Wireless Networking
April 22, 2004 2:11 AM   Subscribe

Wireless Networking Question. I want to use wireless networking to connect a DSL router to both my PVR & playstation 2. How do I do it? [M.I.]

The PVR and PS2 have ethernet ports and are next to each other. I could easily connect these with a router, but then that router would need wireless access to the wireless router upstairs.

I've seen adverts for Wireless Bridges, but these all seem to have only one port. Can I just plug this into a router's uplink port? Are there any good Wireless Bridges out there with more than one port? Although price is an issue, I'm looking for a fairly good looking solution.
posted by seanyboy to Computers & Internet (6 answers total)
Response by poster: Finally, although I'm a technical person, this is all new to me, so speak s-l-o-w-l-y.
posted by seanyboy at 2:13 AM on April 22, 2004

First, you'll need both your PVR and PS2 to have ethernet adapters. That's an upgrade for your PS2, for example.

Then you'll need a wireless access point or combo cable/dsl router and access point. Do you already have that for your home networking?

Assuming you do, then your problem is that you need to connect your two wired ethernet devices to your wireless network. For that, you need a bridge.

Here is a wireless bridge from LinkSys. I can't tell from the page if it's also a hub, meaning whether it has more than one ethernet connector. If it only has a single ethernet connector, then you only need to get a cheap hub to use in combination with this so that you can hook up both your PVR and PS2.

You can get a wifi access point/router for less than a hundred dollars these days. If you need a ethernet hub, those are less than twenty. Unfortunately, vendors are still selling their wifi bridges for a premium, usually a bit over a hundred dollars.
posted by Ethereal Bligh at 5:05 AM on April 22, 2004

Ethereal Bligh has one solution (although if you're running only a wireless B network, rather than a G network, you can get a Linksys WET11 instead of the model that EB suggested, and perhaps save yourself a few quid). Get one of those, plus a normal hub/router with an uplink port, hook 'em together, and plug your devices into the hub/router.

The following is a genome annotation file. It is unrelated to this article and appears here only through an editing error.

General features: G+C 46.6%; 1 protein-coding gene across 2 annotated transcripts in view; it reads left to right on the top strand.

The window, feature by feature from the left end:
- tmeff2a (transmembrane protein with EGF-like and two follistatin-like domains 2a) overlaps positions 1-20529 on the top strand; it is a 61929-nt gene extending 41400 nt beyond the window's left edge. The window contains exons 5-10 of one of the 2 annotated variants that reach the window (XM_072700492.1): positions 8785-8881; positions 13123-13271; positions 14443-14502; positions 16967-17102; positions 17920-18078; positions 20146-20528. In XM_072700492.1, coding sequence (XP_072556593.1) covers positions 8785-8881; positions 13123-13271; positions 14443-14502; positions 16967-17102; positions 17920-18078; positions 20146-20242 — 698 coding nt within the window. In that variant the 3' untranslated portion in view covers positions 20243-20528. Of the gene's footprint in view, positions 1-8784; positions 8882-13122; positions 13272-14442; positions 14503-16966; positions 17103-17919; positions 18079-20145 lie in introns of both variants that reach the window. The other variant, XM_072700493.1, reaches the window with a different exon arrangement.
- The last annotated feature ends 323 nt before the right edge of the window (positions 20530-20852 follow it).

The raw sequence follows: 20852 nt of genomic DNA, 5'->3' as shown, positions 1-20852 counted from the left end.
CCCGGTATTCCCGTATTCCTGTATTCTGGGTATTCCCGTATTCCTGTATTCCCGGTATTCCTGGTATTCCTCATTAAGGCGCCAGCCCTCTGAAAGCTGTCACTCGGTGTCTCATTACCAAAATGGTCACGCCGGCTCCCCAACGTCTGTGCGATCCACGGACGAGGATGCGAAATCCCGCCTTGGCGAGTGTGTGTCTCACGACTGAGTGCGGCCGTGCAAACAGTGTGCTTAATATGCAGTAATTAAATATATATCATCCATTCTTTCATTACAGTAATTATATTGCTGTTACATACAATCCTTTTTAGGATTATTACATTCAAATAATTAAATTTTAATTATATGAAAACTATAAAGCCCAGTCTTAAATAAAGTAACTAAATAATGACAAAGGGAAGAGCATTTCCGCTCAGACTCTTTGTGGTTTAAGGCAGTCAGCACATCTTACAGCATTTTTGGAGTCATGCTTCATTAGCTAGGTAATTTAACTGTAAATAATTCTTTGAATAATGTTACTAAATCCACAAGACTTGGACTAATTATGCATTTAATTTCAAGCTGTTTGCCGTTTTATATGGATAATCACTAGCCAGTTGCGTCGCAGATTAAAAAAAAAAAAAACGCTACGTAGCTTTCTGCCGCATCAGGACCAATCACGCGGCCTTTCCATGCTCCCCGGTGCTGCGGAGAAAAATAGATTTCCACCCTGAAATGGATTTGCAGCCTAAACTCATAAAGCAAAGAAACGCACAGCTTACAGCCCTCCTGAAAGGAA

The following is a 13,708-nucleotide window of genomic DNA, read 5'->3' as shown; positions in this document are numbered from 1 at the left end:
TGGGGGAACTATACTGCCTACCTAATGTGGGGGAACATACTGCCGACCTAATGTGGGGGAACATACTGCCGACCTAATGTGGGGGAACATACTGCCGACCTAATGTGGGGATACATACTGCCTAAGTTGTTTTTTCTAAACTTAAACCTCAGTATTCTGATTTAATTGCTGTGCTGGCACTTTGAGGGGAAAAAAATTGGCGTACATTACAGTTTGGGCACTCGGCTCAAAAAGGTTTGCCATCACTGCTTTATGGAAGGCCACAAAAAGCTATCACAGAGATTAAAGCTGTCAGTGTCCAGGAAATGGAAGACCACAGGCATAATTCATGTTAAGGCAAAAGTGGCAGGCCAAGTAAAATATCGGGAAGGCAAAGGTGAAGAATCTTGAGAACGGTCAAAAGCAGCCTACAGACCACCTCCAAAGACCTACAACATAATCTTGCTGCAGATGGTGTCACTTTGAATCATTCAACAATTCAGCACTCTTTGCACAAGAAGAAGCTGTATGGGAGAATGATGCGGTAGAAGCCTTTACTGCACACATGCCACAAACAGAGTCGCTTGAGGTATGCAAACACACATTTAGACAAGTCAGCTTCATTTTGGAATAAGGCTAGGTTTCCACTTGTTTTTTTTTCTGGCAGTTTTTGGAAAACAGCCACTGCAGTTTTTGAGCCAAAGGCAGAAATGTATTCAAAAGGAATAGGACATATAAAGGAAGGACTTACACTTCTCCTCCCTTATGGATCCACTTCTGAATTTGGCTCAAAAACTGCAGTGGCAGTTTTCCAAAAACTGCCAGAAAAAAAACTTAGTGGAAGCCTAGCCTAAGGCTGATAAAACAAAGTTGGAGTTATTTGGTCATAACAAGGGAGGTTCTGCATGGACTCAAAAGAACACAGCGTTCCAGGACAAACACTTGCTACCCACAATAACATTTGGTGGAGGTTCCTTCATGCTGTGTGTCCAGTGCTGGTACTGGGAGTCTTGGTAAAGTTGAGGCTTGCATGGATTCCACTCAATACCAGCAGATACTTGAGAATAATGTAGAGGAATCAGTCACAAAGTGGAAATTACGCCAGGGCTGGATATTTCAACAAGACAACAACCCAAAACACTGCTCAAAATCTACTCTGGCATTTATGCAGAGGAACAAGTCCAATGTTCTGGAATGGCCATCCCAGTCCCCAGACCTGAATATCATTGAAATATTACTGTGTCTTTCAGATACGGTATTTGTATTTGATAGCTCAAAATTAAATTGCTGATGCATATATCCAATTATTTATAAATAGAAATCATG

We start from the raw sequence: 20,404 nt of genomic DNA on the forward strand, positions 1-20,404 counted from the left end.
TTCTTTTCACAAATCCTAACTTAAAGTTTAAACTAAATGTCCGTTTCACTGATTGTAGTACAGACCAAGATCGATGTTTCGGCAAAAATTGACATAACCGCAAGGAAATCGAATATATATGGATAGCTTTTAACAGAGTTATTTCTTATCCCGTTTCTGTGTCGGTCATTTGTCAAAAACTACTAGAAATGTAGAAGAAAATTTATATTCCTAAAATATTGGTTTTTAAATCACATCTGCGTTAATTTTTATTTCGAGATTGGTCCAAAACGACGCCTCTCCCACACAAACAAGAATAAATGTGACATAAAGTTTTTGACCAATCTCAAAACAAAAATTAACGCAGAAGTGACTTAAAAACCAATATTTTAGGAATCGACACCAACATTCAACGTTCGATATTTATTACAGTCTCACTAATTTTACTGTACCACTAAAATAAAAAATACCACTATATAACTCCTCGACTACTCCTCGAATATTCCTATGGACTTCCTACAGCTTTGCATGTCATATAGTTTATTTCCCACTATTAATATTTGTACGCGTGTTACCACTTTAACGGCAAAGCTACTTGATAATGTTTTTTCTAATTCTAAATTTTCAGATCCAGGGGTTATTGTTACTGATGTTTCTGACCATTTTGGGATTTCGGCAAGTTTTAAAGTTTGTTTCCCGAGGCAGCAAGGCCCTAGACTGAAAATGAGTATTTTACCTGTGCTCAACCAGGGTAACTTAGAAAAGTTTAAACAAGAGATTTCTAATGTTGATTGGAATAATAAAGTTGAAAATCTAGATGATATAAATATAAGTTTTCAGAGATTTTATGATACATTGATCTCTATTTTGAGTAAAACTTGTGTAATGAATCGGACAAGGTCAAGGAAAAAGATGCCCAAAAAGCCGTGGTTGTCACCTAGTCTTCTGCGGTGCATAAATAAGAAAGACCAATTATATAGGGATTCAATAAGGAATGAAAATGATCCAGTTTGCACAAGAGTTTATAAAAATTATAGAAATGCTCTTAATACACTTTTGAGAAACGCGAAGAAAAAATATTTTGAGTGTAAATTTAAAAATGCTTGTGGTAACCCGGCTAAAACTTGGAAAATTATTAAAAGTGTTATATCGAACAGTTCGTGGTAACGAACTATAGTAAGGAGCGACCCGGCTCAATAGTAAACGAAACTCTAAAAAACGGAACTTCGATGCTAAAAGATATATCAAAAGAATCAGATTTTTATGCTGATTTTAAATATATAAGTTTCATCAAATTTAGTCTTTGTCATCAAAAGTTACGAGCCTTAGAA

Alternatively, I've heard in a few places that Linksys' (and possibly other company's) wireless access points can act as wireless repeaters. (The WAP11 page on the Linksys site says that it "Also wirelessly bridges multiple wired networks across rooms, floors, or buildings".) If you got yourself a Linksys WAP11, for example, you could simply plug the devices into the WAP11, and it should connect wirelessly to your existing router. That's probably the solution you're thinking of. But do make sure you check with the manufacturer that the device you're buying will definitely act as a wireless bridge, because older devices did not have this functionality.

As for reliable equipment, I've personally used a few Linksys products and have had no config or reliability problems with them at all.
posted by chrismear at 8:40 AM on April 22, 2004

If you do use a bridge, you probably wouldn't want to use a router because for home devices, that really means NAT, which you probably don't want inside your LAN. A plain vanilla hub or a switching hub would be fine (but you don't need a switching hub, really, 'cause the bridge, your PS2, and your PVR are all almost certainly 10mbps).

I didn't know that about some of the Linksys access points acting as bridges. That's kinda neat, especially since, as I said, everyone still seems to be charging a premium for bridges (even though the tech is less complicated than the wifi routers which are cheaper).
posted by Ethereal Bligh at 11:48 AM on April 22, 2004

Oh god, yeah. Delete 'router' in that last comment and replace with 'switch'. Why do I always get those two terms mixed up? Thanks, EB.
posted by chrismear at 1:24 PM on April 22, 2004

Actually, it makes sense that you'd get those two terms mixed up because "switch" in many contexts means "routing" (for example, old style telephone networks, or railroads).
posted by Ethereal Bligh at 2:11 PM on April 22, 2004

« Older Dictionary.com Alternatives   |   How to record MP3 from Real Audio Newer »
This thread is closed to new comments.